"Oh no, man. You can't fool me," 911 screamed. "You almost had me, dude, but I saw through you! You fucking terrorist son of a bitch!"
Bob fell over on his side as the pain shot through his stomach and lodged somewhere near his Adam's apple. He lay there and it occurred to him, for maybe the hundredth time that day, that he seriously needed out of this shit. Up, up, and away, like forever, for good. No more, baby. No more friend of the friendless. No more poor folks. No more 911s.
As the burning pain subsided, Bob Wells entertained a small, almost funny thought. If any of his neighbors looked out their windows just now, they'd see him there and think, Look at the poor, homeless son of a bitch out in this shit. Pathetic.
And they'd be right, Bob thought, dead right. Because this was it. This was his life. The grand and once near-glorious Bob Wells was lying in the street after being kicked in the balls by a madman. Not only that, but the madman was one of his own patients, a wretch he'd helped get off the streets time and time again.
Cold winter sleet raining down on his face, Bob began to laugh. It was perfect really, just fucking perfect. Slowly and with great delicacy, Bob picked himself up and limped up the dark wet street toward home.
Copyright © 2006 by Robert Ward. All rights reserved.
Most Helpful Customer Reviews
This tale of a loser with a chance to gain illicit millions is an ironic indictment of our greedy and fame-hungry culture. Psychiatrist Bob Wells, former '60s peace activist and champion of the underdog, sees his life on a downward slide. His former pals have defected to the suburbs, his wife has left him for a pop psychoanalyst, and his practice is rapidly dwindling. When a chance comes to earn a fortune by stealing an ancient Sumerian mask, he takes it - and in a strange twist of fate becomes an instant hero and media darling. Eager to hang on to fame and riches, Bob becomes a monster and a killing machine. The plot takes the reader on a hair-raising ride, filled with dizzying twists and turns. The book reads like a screenplay at times, which may have been the author's intention. It would make one heck of a movie.
An entertaining book to say the least. And perhaps a little scary. If anyone has met people of any abundance then the transformation or should I say corruption of the characters in 'Four Kinds Of Rain' rings true. Robert Ward has managed to capture that corruption in great detail, opening the mind of his lead character Bob Wells to us with none of the ugliness spared. The delusions Bob Wells and his friends present to their souls to justify their deeds is downright frightening. The book is one-part fable and two-parts sad reality. A page-turner I truely enjoyed.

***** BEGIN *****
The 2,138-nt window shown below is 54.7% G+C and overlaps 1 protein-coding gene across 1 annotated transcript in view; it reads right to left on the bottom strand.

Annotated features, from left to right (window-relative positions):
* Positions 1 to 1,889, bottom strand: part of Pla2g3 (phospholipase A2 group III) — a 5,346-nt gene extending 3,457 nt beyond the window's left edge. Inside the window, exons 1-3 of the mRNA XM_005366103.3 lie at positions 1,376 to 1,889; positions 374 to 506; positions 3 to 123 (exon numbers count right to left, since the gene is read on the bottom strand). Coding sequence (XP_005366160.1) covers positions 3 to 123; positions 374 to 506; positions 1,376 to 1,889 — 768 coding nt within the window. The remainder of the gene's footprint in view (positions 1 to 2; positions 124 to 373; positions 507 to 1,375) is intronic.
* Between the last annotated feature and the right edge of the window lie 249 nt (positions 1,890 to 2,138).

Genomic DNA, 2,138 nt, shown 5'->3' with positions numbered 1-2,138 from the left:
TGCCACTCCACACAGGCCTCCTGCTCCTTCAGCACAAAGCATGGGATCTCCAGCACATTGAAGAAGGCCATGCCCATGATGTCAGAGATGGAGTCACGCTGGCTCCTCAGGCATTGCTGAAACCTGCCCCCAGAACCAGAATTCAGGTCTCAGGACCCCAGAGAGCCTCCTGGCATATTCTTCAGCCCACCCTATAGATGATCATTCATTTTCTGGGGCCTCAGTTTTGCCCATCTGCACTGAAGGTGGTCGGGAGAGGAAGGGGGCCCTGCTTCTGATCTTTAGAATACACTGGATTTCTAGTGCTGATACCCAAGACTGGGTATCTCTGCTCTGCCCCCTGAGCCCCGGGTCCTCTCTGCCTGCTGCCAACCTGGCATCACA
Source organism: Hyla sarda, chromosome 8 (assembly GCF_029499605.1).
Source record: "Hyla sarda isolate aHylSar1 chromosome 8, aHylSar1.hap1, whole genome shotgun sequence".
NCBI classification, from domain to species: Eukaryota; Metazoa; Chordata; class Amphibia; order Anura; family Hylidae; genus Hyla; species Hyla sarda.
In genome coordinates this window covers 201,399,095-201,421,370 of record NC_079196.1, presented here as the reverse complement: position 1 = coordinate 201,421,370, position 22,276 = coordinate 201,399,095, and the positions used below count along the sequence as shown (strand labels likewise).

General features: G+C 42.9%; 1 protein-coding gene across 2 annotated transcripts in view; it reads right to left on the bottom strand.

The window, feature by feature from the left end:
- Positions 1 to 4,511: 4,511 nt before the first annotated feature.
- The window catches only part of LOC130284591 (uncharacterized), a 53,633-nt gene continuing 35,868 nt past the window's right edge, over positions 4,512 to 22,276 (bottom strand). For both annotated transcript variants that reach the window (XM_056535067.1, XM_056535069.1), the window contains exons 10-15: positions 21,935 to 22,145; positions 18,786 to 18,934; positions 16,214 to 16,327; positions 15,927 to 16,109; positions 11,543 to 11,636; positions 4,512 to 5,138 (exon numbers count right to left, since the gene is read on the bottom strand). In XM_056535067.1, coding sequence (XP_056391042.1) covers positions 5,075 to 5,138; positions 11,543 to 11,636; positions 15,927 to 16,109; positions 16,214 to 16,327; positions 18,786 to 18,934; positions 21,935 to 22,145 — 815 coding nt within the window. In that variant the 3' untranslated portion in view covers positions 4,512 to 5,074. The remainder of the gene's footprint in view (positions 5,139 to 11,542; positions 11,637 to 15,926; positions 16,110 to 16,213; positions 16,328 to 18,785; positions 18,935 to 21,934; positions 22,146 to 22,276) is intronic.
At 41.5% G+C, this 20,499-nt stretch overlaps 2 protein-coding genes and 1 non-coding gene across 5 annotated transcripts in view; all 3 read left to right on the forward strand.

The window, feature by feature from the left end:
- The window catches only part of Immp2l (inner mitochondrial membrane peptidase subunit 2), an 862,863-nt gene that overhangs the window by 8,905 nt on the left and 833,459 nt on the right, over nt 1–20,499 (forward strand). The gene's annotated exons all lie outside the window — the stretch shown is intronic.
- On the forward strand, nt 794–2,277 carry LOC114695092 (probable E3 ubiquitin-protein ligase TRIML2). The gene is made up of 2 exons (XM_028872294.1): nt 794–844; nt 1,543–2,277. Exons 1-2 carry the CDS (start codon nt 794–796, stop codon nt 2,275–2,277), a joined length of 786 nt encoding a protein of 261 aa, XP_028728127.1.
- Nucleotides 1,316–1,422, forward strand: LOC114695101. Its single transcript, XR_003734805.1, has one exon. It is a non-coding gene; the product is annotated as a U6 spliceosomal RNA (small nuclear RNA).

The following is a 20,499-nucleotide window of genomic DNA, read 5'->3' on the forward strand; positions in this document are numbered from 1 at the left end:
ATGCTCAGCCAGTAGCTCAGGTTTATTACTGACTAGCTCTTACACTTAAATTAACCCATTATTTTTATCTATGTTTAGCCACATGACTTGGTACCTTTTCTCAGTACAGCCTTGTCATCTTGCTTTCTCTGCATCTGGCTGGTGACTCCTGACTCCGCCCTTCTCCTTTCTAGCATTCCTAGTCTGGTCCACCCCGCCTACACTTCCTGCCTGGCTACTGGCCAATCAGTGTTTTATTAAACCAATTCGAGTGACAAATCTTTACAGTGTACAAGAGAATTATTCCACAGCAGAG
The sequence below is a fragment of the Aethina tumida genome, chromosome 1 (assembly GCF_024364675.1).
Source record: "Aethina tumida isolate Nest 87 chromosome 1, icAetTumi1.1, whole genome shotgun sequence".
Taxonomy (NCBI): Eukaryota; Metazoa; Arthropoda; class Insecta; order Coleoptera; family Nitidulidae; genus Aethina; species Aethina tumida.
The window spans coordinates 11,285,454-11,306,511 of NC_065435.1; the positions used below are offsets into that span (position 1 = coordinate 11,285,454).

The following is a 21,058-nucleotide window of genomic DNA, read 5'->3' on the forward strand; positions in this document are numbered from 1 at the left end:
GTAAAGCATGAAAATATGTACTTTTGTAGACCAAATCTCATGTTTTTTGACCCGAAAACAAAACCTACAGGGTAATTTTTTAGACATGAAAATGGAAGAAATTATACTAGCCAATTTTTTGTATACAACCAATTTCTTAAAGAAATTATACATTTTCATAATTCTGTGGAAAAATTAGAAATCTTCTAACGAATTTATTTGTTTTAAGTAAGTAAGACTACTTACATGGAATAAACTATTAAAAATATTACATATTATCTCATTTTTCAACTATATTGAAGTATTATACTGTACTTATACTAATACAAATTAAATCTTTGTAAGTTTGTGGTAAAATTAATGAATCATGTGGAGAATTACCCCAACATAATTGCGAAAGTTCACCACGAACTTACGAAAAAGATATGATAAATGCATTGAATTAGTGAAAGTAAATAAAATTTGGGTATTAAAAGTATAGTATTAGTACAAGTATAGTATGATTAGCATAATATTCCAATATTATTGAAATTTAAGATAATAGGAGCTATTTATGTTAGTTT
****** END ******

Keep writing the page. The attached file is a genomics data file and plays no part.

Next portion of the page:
In mysteries readers are accustomed to suspending belief but this one asks way too much. This one's a Baltimore blood bath and the hero? obtains hyperbolic fame way out of proportion to his deed. The pedestrian prose is mainly concerned with the hero alternating between rationalizing his terrible behavior with having pangs of guilt about that behavior. The other characters undergo personality changes that would make a politician proud. Nevertheless, the plot is intriguing and you'll probably stick it out to see how it ends.
Baltimore psychiatrist Dr. Bob Wells knows his life is spinning out of control due to a gambling addiction and a need to imbibe to numb the pain of his work and the loss of his wife after twenty-two of marriage when she finally gave up on him. In his fifties his once thriving practice lies dormant if not dead. He makes some chump change as a freelance (nice term for fill-in) psychiatric social worker. ----------------------- Bob¿s only pleasure comes when he plays with his oldies band, the Rockaholics, which is once a week as everyone else has real day jobs. To spice up the act the group hires blonde Jesse Reardon as a singer. To his shock Bob falls in love at first sight with the beautiful blond bombshell. He ignores his desire until she tells him she loves him. Though they share heaven, Jesse informs her beloved Bob that they will not stay together because she refuses to be with a man with no money. Bob decides his only avenue top obtain some cash to keep Jesse is to rob his last wealthy client, neurotic antiquities dealer Emile Bardan. The unhinged Emile thinks that his nemesis Colin Edwards will try to steal a priceless Sumerian sun-god mask from him and will kill him if he tries stopping him Emile believes Colin has murdered a friend. Bob sees an opportunity to steal the mask and sell it to Colin.--------------- FOUR KINDS OF RAIN is for the most part an amusing crime caper in which the bungling cast make mistake after mistake. The story line is fast-paced though a bit over the edge as Emile is paranoid Colin is dangerous and Bob is desperate. Fans who enjoy wacky tales starring ultra-flawed characters will want to accompany these escapees from the Robert Ward as this novel is filled with humorous blunders and misguided escapades.----------------- Harriet Klausner